GE teams up with J&J on hunt for early Alzheimer's biomarkers
GE Healthcare and Johnson & Johnson ($JNJ) are teaming up on a new project aimed at finding pre-symptomatic biomarkers that can help accelerate the diagnosis and treatment of Alzheimer's. Both companies are already far advanced with new diagnostic and therapeutic technology for the memory-wasting disease, which remains one of the life science industry's most complex challenges.
J&J and Pfizer ($PFE) are working on bapineuzumab, a late-stage therapy that triggered brain swelling in a mid-stage study, making it harder to recruit volunteers for Phase III. And GE is just as far advanced with Flutemetamol, a new imaging agent intended to identify the disease at an early point. Neither company reviewed the financial details involved in the deal.
"The collaboration we are announcing today is part of this effort to understand Alzheimer's," Pascale Witz, president and chief executive of medical diagnostics at GE Healthcare. "We think defining this biosignature could allow a major step forward in managing Alzheimer's disease in patients," she added to Reuters. "If you can identify disease earlier, then therapy may be more effective and you may have more time to treat the patient than we have today."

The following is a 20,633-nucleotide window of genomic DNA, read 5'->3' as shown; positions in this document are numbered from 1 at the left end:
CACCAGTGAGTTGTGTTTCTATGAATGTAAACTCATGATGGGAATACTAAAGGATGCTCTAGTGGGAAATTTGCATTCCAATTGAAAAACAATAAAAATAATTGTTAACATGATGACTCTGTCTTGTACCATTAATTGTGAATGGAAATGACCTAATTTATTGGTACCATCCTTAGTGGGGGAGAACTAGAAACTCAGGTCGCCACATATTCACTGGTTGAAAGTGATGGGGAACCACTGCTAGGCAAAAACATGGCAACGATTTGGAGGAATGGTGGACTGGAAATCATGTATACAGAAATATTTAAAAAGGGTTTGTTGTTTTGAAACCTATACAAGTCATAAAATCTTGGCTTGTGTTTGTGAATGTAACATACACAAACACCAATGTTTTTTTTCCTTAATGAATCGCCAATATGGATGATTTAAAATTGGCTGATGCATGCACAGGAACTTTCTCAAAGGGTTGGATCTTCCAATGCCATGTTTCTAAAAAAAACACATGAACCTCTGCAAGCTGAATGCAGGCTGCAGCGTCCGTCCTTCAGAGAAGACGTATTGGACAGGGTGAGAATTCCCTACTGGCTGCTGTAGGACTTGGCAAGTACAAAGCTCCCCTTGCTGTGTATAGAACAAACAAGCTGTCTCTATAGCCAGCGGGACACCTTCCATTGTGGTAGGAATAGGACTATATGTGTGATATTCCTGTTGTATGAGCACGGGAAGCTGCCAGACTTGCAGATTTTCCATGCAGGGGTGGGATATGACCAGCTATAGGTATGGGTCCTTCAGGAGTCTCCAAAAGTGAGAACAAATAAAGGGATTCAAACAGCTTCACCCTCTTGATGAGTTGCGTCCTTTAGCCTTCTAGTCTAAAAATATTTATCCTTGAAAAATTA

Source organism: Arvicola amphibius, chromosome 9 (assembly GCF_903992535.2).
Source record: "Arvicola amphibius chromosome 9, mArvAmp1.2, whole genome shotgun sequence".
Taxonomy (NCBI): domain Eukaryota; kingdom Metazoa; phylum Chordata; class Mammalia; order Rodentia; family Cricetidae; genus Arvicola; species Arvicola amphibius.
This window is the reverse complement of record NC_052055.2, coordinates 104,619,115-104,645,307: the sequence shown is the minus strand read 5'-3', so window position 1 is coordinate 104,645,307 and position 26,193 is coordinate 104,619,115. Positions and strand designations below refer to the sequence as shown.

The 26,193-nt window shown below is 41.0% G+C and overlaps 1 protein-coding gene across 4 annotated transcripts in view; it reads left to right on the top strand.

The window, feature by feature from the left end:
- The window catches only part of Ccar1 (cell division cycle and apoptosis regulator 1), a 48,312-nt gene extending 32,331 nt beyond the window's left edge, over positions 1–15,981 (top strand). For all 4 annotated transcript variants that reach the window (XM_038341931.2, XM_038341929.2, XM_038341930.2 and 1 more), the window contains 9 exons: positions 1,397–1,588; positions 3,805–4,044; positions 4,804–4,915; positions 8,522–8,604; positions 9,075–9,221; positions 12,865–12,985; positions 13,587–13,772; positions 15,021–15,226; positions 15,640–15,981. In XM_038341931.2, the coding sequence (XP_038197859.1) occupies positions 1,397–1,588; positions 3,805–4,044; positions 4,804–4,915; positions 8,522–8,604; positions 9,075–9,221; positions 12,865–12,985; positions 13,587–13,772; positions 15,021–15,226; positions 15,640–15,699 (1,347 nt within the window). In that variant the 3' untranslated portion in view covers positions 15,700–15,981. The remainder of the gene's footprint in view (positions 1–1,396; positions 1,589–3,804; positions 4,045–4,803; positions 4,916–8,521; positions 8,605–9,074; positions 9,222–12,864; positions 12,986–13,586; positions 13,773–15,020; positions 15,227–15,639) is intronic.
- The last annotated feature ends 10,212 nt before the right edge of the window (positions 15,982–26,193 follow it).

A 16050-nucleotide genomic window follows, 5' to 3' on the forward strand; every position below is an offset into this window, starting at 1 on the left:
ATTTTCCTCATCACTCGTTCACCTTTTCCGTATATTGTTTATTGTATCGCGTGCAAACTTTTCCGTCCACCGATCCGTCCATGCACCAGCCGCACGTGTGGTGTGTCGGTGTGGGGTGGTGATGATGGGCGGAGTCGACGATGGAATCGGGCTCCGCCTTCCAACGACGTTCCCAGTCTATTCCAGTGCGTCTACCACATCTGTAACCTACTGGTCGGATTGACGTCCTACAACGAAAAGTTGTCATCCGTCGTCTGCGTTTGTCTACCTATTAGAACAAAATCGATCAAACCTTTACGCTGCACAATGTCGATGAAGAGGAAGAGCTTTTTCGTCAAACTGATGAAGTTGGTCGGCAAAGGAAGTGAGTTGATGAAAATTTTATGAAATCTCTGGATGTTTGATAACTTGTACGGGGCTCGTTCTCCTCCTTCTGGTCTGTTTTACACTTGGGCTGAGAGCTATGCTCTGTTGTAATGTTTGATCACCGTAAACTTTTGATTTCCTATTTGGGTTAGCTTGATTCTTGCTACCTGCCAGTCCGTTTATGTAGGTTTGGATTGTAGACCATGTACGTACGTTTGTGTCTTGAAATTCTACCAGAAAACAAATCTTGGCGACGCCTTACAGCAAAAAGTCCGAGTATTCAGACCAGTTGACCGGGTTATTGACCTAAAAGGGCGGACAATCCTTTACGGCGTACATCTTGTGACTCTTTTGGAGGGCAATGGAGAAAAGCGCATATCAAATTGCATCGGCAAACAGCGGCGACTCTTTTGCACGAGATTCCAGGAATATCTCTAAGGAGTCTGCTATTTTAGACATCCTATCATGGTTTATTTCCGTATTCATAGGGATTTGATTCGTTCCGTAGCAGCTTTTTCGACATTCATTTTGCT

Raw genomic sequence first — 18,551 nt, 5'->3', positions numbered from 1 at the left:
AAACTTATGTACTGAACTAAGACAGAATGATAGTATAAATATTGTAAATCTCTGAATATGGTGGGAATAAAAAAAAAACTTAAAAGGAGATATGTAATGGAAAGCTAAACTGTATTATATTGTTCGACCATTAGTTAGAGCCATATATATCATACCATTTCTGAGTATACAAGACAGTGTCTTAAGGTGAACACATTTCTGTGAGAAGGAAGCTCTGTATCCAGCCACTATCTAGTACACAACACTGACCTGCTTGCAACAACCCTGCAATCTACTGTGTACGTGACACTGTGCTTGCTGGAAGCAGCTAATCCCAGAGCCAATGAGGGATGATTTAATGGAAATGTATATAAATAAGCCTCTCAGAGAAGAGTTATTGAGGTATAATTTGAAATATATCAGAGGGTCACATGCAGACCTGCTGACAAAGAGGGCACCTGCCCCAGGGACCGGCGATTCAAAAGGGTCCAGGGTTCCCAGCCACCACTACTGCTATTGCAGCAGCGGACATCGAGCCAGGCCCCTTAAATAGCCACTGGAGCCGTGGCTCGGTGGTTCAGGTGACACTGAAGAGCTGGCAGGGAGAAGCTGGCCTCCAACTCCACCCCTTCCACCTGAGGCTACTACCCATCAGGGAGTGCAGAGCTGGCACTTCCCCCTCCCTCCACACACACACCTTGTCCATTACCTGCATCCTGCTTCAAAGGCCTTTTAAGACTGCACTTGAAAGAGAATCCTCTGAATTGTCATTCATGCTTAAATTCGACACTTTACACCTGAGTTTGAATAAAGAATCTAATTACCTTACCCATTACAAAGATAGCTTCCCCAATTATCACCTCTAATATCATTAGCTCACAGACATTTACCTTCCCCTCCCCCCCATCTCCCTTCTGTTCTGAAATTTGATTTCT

"The underlying pathologies associated with Alzheimer's disease, such as the formation of amyloid plaques and tau tangles in the tissues of the brain, can precede the onset of memory loss and other clinical symptoms by decades," said Husseini Manji, chief of Neuroscience Research & Development at Johnson & Johnson Pharmaceutical Research & Development. "In establishing biosignatures of Alzheimer's disease, we will enable non-invasive identification of disease pathologies that help support earlier diagnosis and regular monitoring of disease progression. These in turn may allow earlier intervention in the disease process, when there may be more opportunity to delay or diminish clinical symptoms."